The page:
Insufficient combustion air is easy to understand. It means that not all carbon atoms find a pair of oxygen atoms to combine with. This can be caused by either too low a percentage of excess air, or by insufficient mixing of combustion air and volatiles (i.e. lack of turbulence in the furnace).

The presence of cold combustion can sometimes be observed when looking through the rear peep hole. Looking up towards the roof of the furnace a blanket of dark smoke may be observed, drifting on top of the fire. A boundary layer of “cold” gases can develop along the furnace walls and roof, which are submerged by relatively cold water.  In this boundary layer the temperature is too low to sustain ignition and the carbon laden combustible gas passes through the flue gas passages and the stack to the atmosphere as dark smoke.

Smoke normally shows when the boiler load is low. Combustion air flow may be low at that time, with laminar rather than turbulent flow in the furnace. Poor air and gas mixing takes place, as well as ample time for the combustibles to cool down along the roof of the furnace. Once the boiler operates at higher load the smoke may disappear to some extent, or completely.

Is there a way to suppress smoke development in a boiler? Yes, it can be done, but it may require a number of interventions.

  1. Under severe smoking conditions it will not be possible to eradicate all smoke, but improvement of the situation can be achieved.
  2. High volatile coal is the main contributor to smoke. Use lower volatile coals if possible; 28% volatiles is about the upper limit if no other suppression methods are applied.
  3. Segregation of coal creates a condition where a section of coal on the stoker grate, containing a higher percentage of fines, is starved of oxygen and becomes a source of smoke formation. Devices such as swinging chutes and scatter plates can successfully eliminate this phenomenon and contribute to an even distribution of coal across the width of the grate.
  4. Ensure adequate excess air is always supplied to the fire without invoking excessive stack losses. A well designed control system should be able to cater for this requirement.
  5. Improve turbulence in the furnace. With some boilers operating at a low furnace pressure (below -20 Pa) can help to some extent, but increased tramp air may inhibit combustion efficiency.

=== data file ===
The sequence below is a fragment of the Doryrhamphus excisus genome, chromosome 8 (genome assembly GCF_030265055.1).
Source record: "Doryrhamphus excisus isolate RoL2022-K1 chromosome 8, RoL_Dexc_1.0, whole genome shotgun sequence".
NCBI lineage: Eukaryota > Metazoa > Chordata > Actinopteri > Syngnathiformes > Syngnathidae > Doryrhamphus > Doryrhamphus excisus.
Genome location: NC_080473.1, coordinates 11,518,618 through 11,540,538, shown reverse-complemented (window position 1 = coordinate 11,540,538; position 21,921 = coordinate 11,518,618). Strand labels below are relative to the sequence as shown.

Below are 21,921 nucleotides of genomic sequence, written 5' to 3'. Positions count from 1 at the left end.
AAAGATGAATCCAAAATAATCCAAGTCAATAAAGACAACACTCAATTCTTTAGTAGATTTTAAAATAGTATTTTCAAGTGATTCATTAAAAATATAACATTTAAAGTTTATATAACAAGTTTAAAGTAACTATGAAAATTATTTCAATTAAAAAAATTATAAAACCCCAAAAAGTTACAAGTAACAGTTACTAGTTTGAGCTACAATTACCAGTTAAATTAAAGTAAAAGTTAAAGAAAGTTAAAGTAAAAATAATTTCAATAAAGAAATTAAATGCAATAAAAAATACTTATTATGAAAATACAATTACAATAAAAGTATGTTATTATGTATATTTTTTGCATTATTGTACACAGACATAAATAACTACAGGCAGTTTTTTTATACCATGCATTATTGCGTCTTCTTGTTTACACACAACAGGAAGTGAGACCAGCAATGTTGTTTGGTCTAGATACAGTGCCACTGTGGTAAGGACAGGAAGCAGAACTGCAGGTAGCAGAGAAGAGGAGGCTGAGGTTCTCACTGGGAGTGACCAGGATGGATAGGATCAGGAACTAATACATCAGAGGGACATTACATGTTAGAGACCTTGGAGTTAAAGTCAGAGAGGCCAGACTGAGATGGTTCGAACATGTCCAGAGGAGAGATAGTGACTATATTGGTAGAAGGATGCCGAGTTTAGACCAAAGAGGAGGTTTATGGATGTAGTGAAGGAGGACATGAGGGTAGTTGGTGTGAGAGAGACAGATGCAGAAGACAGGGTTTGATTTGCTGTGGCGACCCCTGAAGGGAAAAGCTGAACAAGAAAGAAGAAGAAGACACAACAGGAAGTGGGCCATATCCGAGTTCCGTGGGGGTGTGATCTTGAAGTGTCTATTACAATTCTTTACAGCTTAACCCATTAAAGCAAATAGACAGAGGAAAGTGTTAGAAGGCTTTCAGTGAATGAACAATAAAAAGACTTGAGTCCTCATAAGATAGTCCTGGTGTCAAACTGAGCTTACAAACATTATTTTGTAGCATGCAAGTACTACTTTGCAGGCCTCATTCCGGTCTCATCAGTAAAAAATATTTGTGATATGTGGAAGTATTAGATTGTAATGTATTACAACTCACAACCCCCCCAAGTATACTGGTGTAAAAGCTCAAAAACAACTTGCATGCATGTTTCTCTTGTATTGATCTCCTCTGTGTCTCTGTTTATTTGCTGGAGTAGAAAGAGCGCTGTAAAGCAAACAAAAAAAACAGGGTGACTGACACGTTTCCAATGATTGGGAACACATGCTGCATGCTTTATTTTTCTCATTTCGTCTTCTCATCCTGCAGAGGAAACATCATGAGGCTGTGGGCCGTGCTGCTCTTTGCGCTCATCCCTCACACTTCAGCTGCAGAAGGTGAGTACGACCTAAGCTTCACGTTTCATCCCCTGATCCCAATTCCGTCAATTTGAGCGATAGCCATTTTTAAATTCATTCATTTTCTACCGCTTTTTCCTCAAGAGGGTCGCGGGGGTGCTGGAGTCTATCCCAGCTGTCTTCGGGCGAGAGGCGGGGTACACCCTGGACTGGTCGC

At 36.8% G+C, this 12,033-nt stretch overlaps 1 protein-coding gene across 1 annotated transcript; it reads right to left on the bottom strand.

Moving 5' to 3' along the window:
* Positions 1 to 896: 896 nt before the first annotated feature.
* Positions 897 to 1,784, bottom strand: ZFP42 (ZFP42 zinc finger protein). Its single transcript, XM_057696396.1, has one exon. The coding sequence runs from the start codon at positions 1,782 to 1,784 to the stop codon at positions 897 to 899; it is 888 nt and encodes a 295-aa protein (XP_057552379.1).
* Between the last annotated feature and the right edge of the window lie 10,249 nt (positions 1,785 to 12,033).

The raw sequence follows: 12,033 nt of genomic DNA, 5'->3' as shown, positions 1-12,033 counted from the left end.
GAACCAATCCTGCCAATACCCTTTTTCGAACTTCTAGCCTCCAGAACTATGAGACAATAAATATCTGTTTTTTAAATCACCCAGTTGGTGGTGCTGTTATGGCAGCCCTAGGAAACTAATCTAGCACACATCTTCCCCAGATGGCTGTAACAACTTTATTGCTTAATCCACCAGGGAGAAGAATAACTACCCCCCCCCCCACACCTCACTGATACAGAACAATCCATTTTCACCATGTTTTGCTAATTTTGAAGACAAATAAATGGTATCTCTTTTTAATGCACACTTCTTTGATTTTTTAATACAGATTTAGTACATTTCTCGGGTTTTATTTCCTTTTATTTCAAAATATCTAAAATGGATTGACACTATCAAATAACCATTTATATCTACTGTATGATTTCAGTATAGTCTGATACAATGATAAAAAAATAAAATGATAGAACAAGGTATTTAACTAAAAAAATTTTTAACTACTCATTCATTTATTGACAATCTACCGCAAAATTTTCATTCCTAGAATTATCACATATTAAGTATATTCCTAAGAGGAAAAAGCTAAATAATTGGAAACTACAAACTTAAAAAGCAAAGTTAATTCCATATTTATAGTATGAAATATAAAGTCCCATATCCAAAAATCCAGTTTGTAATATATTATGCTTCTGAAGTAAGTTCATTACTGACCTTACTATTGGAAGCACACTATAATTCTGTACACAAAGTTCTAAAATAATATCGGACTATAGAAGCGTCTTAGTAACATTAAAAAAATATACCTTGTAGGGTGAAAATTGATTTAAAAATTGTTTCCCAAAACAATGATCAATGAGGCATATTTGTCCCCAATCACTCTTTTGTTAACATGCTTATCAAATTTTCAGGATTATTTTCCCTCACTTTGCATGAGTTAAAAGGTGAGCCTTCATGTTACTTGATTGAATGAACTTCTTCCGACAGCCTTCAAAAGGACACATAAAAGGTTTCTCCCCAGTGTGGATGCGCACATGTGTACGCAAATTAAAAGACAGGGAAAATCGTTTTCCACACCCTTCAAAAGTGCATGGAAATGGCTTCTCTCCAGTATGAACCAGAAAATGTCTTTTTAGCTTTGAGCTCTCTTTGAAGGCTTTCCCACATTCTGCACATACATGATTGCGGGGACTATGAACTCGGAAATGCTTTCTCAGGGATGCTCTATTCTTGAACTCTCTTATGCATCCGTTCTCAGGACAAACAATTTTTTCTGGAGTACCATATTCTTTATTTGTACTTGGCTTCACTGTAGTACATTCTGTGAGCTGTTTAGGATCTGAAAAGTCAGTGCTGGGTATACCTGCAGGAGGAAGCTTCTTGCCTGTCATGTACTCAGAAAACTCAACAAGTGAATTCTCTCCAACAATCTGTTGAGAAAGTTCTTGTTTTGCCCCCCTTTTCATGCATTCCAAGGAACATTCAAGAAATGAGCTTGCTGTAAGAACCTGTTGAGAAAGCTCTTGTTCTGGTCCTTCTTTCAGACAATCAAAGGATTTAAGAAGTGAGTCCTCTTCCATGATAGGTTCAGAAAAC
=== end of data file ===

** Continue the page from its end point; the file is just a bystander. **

6. The best way in combating smoke is to improve turbulence by introduction of over fire (secondary) air to the furnace. This over fire air enhances mixing of combustible gases with combustion air (oxygen) which is required for complete combustion thereof. Care must however be exercised that this over fire air does not contribute to cold combustion or unacceptable stack loss. (Contact us for more information regarding this intervention).
  7. Prevent cold combustion. The over fire air can be used to direct volatiles away from the cold zones towards the fire where temperatures are sufficiently high to cause them to ignite. 
  8. Ensure slow and consistent release of volatiles from the coal. This can be achieved with modulating capacity control, a wide steam pressure control band width, elimination of coal segregation and sourcing coal with low duff content.
  9. Ensure the boiler furnace is of adequate size (volume) to successfully burn high volatile fuels, such as husk or wood. Too small a furnace may inhibit proper mixing of air and volatiles.
  10. Do not feed the furnace too hard. The rate of release of volatiles may exceed the capacity of the furnace to meet requirements for air and volatiles mixing, and even the capacity of fans to supply sufficient supply air for complete combustion of the fuel. 

This post was compiled by René le Roux for Le Roux Combustion, all rights reserved. Do you want to know more about combustion control systems and combustion optimization? Please contact us for your professional boiler automation, steam system efficiency and coal characterization needs.

Kindly note that our posts do not constitute professional advice and the comments, opinions and conclusions drawn from this post must be evaluated and implemented with discretion by our readers at their own risk.


Efficiency in boiler operations is serious business, and rightfully so. A coal steam boiler typically consumes 20 times the value of its capital investment in the cost of fuel during it economic lifespan. So if one spends any amount of effort acquiring the right boiler for the job, one should by comparison spend 20 times as much effort in ensuring that every bit of fuel produces its maximum contribution to the process of steam generation. Considering too that the basic design of the packaged fire tube boiler has not undergone any significant change since the times when coal was generally plentiful, cheap and of excellent quality, making it so much harder for steam users to improve efficiency with odds stacked against their reasonable efforts.

It is therefore clear that achieving high boiler plant efficiency is no stroke of luck or something that falls into one’s lap. It takes hard work, understanding, dedication and excellent management to continuously operate a steam boiler at peak efficiency. And all for one objective: to produce steam at the lowest cost per unit. But also understanding that assets must be preserved and the carbon footprint minimized in pursuit of peak efficiency.

So let us jump straight into some of the definitions pertaining to “efficiency”, and there is a multitude of different interpretations of it; one can easily get totally confused. But in essence efficiency expresses as a percentage the ratio of useful energy output from a system to the total energy input into the system. In a boiler environment the energy input comes from the fuel, the energy output is found in the energy added to the produced steam.